Oats are a wonderful grain. They’re a Canadian crop, extremely versatile, and very nutritious. There are quite a few types of oats and oat products found in the grocery store, all with their own best uses. Here we will explain the differences between them and what you can use each type for.
It’s important to remember the differences in oats have to do with how they are processed before they end up in their packaging in the store. Just like other grains, a whole oat has an endosperm, germ, bran, and outer hull. However, unlike other grains, processing doesn’t remove most these items but rather modifies the oat as a whole while removing the inedible hull.
Large Flake Oats
Large flake oats are made by taking the whole oat and rolling it flat. They take a little longer to cook than an ‘instant’ oat variety, but they contain more insoluble fibre (the rough stuff) and more beta-glucans which are an insoluble fibre that helps your GI tract maintain it’s beautiful flora! They are very versatile, can be used in many different recipes, and retain their shape during the cooking process.
Instant oats have been rolled flat like the large flake oats, but then they’ve been beaten up by way of being chopped up. This ‘chopping’ causes them to soak up by water much quicker during cooking than their intact large flake friends which allows them to cook much quicker. They have a more flaky consistency than the large flake oats.
Instant oats can be used almost anywhere a large flake can be used but they aren’t providing as much of a fibrous punch because the oats are in smaller pieces.
Steel Cut Oats
Steel cut oats (or Irish oats) are made by taking the whole oat and chopping it up. This is different from the chopped up instant oats because the instant ones were rolled flat first, these ones are not. Steel cut oats take quite a bit longer to cook because they are still very enclosed in their outer fibrous layer, but they also pack a nice fibre punch.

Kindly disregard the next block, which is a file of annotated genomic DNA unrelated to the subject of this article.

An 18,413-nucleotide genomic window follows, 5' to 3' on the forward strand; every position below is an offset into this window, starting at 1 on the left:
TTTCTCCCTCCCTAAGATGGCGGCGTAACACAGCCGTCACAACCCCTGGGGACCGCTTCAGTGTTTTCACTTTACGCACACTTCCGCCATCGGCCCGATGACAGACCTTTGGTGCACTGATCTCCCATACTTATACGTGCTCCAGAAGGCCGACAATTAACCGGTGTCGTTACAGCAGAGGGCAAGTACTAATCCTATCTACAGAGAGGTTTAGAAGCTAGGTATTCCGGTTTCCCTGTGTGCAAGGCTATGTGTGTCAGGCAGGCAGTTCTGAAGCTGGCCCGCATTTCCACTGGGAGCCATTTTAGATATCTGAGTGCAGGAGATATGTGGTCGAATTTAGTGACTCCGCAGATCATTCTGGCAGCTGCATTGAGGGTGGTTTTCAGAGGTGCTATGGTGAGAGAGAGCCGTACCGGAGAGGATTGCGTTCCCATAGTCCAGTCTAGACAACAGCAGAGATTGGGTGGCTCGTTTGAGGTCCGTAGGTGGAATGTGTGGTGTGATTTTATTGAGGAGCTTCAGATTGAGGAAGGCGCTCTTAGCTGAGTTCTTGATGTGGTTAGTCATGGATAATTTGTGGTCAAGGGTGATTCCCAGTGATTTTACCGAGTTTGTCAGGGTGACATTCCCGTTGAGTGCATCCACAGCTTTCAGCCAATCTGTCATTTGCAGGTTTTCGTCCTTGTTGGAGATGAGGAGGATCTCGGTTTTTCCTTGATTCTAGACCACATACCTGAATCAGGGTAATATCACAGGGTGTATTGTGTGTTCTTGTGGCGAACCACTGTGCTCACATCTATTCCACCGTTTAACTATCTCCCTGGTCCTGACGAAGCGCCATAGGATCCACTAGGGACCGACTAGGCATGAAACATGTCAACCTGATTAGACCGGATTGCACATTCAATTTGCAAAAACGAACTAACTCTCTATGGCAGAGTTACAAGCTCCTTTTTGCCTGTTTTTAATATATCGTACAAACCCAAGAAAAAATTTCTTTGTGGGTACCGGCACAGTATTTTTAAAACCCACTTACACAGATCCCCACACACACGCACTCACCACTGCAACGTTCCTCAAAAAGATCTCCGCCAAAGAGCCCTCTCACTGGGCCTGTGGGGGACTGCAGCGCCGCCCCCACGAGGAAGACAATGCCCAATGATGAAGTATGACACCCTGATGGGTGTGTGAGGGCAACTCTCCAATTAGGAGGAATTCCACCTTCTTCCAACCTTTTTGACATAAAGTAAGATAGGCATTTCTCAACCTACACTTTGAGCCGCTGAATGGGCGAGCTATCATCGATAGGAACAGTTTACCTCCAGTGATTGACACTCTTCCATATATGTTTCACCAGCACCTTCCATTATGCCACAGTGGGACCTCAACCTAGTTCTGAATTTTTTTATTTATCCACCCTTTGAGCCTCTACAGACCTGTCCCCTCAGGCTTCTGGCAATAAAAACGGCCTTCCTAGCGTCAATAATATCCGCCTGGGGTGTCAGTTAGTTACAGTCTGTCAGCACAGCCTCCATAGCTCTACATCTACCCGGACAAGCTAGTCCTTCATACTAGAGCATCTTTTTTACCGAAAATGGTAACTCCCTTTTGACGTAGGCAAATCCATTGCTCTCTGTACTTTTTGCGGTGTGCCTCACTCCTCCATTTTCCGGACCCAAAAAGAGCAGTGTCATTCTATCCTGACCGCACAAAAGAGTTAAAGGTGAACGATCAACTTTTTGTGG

I’ve mentioned before that oats contain a lot of fibre – two types to be precise! They contain the rough stuff, or soluble fibre as well as beta-glucans (just like barley), which is an insoluble fibre. There is also a health claim about oat fibre content in Canada where: “Oat fibre helps reduce/lower cholesterol.”
Oats do not contain gluten however the harvesting and processing of oats may lead to cross contamination. If you have celiac disease be sure to read labels carefully to find a brand of oats that is gluten free.
Large flake oats can be used in many dishes including bulking up burgers or meatloaf or in desserts like apple crisp. They add extra nutrition and texture compared to their ‘instant’ counterparts. We prefer large flake oats over instant oats when making oatmeal because they have a bit more of a bite to them than instant oats. However, instant oats are great for a bowl of oatmeal when you only have a few minutes.
Steel Cut oats can be made a head of time and served in the morning topped with your favourite nuts, seeds, and fruit. You can also freeze them into pucks in a large muffin tin for perfect individual portions.
Other oat products include: Oat bran (can replace wheat bran in a pinch) and oat flour.